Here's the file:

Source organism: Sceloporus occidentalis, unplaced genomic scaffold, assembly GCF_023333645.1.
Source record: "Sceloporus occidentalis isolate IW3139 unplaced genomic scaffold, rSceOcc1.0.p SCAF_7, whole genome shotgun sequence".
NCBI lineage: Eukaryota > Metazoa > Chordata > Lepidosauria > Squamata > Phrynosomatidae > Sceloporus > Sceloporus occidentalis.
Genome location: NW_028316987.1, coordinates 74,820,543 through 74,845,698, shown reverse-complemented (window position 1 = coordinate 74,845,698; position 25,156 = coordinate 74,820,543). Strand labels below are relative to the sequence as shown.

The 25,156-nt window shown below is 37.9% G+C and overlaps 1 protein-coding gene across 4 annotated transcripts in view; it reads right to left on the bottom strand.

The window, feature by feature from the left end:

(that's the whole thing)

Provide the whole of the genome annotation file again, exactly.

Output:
Source organism: Sceloporus occidentalis, unplaced genomic scaffold, assembly GCF_023333645.1.
Source record: "Sceloporus occidentalis isolate IW3139 unplaced genomic scaffold, rSceOcc1.0.p SCAF_7, whole genome shotgun sequence".
NCBI lineage: Eukaryota > Metazoa > Chordata > Lepidosauria > Squamata > Phrynosomatidae > Sceloporus > Sceloporus occidentalis.
Genome location: NW_028316987.1, coordinates 74,820,543 through 74,845,698, shown reverse-complemented (window position 1 = coordinate 74,845,698; position 25,156 = coordinate 74,820,543). Strand labels below are relative to the sequence as shown.

The 25,156-nt window shown below is 37.9% G+C and overlaps 1 protein-coding gene across 4 annotated transcripts in view; it reads right to left on the bottom strand.

The window, feature by feature from the left end: